I generally do believe that a picture is worth a thousand words (or more), but sometimes, they can be misleading. Here's a perfect example of an image in a recent research paper (open access).
But in fact the research was actually looking at the mechanisms of photo-conductivity in poly(3-hexylthiophene), (P3HT) which beside being conductive, is also a semicrystalline polymer.
The researcher found that the existence of the crystalline and amorphous regions in the solid is critical to conductivity. The absorbed photons created a charge separation, with the electron being trapped near the crystalline/amorphous interface and the hole being in the crystalline phase. Lower molecular weight materials, being mostly crystalline, do not have both of these regions and therefore lower electrical activity. The results were able to explain a wide range of conductivity results that had been previously reported without explanation.
So now the fringed micelle model is not only able to explain crystallization in polymers and mechanical properties, but also photoconductive behavior. Triple duty for a model – that's some heavy lifting. But this also suggests that the photoconductive properties of a given grade of P3HT can be adjusted by altering the crystallinity, albeit at the same time that the mechanical properties are being adjusted. I can see some contradictory optimizations in the future for some engineers. After all, what are the odds that the ideal crystallization scheme for the mechanical properties is identical to that for the photoconductivity?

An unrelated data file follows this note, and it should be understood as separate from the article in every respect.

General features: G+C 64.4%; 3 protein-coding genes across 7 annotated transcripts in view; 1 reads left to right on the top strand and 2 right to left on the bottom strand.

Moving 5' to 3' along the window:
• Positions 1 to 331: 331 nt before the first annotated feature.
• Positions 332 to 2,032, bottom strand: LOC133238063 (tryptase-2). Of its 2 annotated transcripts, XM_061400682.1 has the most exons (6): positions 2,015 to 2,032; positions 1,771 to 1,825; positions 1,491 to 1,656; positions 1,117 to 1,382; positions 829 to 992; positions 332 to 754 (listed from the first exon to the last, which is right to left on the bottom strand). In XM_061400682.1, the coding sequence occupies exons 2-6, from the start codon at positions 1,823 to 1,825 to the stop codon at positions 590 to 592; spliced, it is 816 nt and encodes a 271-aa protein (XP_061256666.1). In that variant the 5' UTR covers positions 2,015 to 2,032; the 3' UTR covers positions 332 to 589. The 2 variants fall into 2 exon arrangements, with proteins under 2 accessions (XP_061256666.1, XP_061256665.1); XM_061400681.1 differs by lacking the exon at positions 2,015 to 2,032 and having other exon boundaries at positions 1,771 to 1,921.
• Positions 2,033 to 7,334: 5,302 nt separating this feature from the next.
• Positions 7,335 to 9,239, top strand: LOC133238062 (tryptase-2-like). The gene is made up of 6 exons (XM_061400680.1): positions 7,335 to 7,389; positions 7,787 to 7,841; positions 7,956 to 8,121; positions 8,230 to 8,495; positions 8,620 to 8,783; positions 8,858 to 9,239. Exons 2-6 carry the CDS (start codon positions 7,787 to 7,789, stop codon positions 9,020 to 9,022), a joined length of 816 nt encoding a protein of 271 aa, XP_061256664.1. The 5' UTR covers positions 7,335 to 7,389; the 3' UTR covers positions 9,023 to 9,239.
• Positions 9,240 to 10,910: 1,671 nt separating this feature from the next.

Hat tip to Matteo Cavalleri (twitter @ physicsteo) for the lead.
Obadiah G. Reid, Jennifer A. Nekuda Malik, Gianluca Latini, Smita Dayal1, Nikos Kopidakis, Carlos Silva, Natalie Stingelin, & Garry Rumbles (2011). The influence of solid-state microstructure on the origin and yield of long-lived photogenerated charge in neat semiconducting polymers Journal of Polymer Science Part B: Polymer Physics : DOI: 10.1002/polb.22379
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